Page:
# Section 2.1: Introduction to Equations

## Equations and Reality

There are several different kinds or categories of equation, all of which require
a different approach to their solution. Indeed, the fundamental nature of the
solution differs significantly for the various categories.
There is also a connection between the physical system and the equations which
describe it, in that certain types of equation describe certain
situations or phenomena. An understanding of the relationship between
the `real' situation and the types of equations is thus essential in
developing mathematical models in the form of
equations.

## Classification of Equations and Systems

- What kinds of equation are there?
- How do these relate to engineering situations?
- What is the nature of the solution?

### What is an equation?

An equation is anything with an equals sign in it, i.e.:

(Something) = (Something else)
There are ** three ** major categories of equation.

### Algebraic Equations

These are most easily identifiable by what they do
**not** contain, i.e. ** No derivatives or integrals**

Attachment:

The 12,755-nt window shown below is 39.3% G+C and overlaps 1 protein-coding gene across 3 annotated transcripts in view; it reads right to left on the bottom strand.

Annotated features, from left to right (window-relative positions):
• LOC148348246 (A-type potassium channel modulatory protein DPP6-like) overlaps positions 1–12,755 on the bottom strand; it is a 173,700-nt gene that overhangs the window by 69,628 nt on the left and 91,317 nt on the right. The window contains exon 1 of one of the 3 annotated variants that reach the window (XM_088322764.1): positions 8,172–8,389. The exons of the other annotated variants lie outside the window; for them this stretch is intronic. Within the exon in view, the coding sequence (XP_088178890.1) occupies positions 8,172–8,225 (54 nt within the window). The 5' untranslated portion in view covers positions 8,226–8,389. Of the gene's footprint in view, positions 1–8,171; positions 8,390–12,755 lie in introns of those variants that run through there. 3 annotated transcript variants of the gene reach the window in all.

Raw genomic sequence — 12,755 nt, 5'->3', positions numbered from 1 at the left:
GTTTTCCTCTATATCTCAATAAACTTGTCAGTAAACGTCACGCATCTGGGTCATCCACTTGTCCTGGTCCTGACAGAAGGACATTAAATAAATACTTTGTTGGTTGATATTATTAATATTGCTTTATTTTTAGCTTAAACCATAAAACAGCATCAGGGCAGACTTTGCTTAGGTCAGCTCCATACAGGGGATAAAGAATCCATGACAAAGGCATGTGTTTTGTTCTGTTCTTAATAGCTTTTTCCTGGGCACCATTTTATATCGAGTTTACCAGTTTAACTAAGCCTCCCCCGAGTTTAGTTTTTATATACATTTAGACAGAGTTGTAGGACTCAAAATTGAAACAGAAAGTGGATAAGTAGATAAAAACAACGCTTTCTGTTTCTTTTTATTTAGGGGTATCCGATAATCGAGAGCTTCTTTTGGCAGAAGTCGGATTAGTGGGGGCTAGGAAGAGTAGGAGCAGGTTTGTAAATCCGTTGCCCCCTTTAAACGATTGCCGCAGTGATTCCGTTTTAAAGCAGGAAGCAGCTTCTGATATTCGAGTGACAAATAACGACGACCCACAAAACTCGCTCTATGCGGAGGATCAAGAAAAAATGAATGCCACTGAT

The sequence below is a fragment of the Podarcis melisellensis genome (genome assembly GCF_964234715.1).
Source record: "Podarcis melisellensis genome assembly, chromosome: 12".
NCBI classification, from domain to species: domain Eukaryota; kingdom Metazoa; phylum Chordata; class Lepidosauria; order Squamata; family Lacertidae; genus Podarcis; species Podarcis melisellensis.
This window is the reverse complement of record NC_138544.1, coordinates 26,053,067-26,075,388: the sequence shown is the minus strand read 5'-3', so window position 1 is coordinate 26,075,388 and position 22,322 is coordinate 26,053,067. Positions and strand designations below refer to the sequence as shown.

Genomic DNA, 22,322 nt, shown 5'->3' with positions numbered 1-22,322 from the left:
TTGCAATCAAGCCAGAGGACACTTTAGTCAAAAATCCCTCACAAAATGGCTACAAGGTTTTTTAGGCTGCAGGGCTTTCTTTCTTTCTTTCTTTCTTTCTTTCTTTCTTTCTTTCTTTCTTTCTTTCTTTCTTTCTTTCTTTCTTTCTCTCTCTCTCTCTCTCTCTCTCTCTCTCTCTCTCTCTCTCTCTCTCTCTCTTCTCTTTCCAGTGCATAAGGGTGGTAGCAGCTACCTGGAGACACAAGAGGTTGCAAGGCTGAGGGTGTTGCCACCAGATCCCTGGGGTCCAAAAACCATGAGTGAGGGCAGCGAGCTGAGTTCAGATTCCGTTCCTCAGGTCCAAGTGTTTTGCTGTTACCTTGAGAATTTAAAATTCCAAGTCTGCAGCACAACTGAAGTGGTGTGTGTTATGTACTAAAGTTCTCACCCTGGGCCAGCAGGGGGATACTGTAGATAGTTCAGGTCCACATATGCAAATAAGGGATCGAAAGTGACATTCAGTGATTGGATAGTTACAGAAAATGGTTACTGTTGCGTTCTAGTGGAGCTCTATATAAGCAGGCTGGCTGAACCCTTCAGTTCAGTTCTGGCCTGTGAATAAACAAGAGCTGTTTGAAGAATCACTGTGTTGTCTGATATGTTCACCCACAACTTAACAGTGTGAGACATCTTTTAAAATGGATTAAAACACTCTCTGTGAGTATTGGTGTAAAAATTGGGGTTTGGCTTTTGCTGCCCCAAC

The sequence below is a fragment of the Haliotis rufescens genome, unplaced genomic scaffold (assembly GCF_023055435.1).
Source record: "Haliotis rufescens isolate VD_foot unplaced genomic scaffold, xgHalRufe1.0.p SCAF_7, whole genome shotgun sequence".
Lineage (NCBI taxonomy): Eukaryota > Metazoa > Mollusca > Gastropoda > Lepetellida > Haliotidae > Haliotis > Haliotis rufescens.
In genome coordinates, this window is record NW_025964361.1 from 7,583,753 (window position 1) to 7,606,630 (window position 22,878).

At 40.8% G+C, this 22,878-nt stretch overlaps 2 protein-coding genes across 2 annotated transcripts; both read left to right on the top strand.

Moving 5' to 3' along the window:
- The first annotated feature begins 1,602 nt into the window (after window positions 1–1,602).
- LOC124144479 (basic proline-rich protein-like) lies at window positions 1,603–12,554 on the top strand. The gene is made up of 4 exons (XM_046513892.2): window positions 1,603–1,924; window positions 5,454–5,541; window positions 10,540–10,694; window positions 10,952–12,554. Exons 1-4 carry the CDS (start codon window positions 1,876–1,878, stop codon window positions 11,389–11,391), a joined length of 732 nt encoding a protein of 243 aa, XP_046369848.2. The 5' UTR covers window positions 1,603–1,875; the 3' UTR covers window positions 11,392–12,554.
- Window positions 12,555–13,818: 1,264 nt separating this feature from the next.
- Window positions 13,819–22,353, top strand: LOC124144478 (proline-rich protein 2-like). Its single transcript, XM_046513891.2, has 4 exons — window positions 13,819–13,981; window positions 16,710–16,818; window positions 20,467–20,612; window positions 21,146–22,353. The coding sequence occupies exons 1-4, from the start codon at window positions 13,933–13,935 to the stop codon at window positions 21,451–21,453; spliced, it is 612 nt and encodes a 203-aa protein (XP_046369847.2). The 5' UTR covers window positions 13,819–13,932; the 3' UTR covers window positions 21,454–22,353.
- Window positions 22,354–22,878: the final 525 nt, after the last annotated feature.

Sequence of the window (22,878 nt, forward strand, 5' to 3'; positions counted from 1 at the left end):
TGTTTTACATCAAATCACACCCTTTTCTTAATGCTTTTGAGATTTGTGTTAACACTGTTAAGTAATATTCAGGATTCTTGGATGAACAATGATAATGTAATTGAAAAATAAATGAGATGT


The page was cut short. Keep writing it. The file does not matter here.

but any of the normal arithmetic operators or higher algebraic functions.
The following are thus all algebraic equations:
**
***x * - 3 = 5
sin 3` x ` = `y` cos ` x `

`
a x`^{2} + b x + c = 0

**
**
The solution is a numerical value for a single equation, or a set of
numbers, as many as there are unknowns and equations, for a set of algebraic
equations.

One significant characteristic of an equation is whether it
is ** linear ** or ** nonlinear ** in a particular variable.
The equation is linear only if the variable appears to a power
of one, and does not appear as the argument
of a higher function.

Thus only the first equation above is linear in ` x`.
However the second equation is linear in `y`, and the
third is linear in ` a, b, ` and ` c.`

There is
more about algebraic equations
in section 3.1.

### Ordinary Differential Equations: o.d.es

These are readily identifiable as they
contain derivatives:

**NB: these must all be `Straight d' derivatives if the equations are
o.d.e.s. **

There are two different kinds of variable in this type of equation:
the dependent and independent variables.
There may only be ** one independent variable, **
and this will appear on the bottom line of the derivatives.
The variables which appear on the top line are the
** dependent variables ** and there should be the same number of these as
there are equations.

The solution is the dependent variable or variables
as a function or set of functions in terms of the independent variable.

There is
more about o.d.e.s in section 4.1.

### Partial Differential Equations: p.d.e.s

If there is more than one independent variable, then
derivatives must normally be written as partial
derivatives, giving rise to p.d.e.s with `curly ds', e.g.:

P.d.e.s are hard to solve! The solution is the dependent variables as functions
of all the independent variables.

Next - Section 2.2: Examples

Move back to Section 2 Index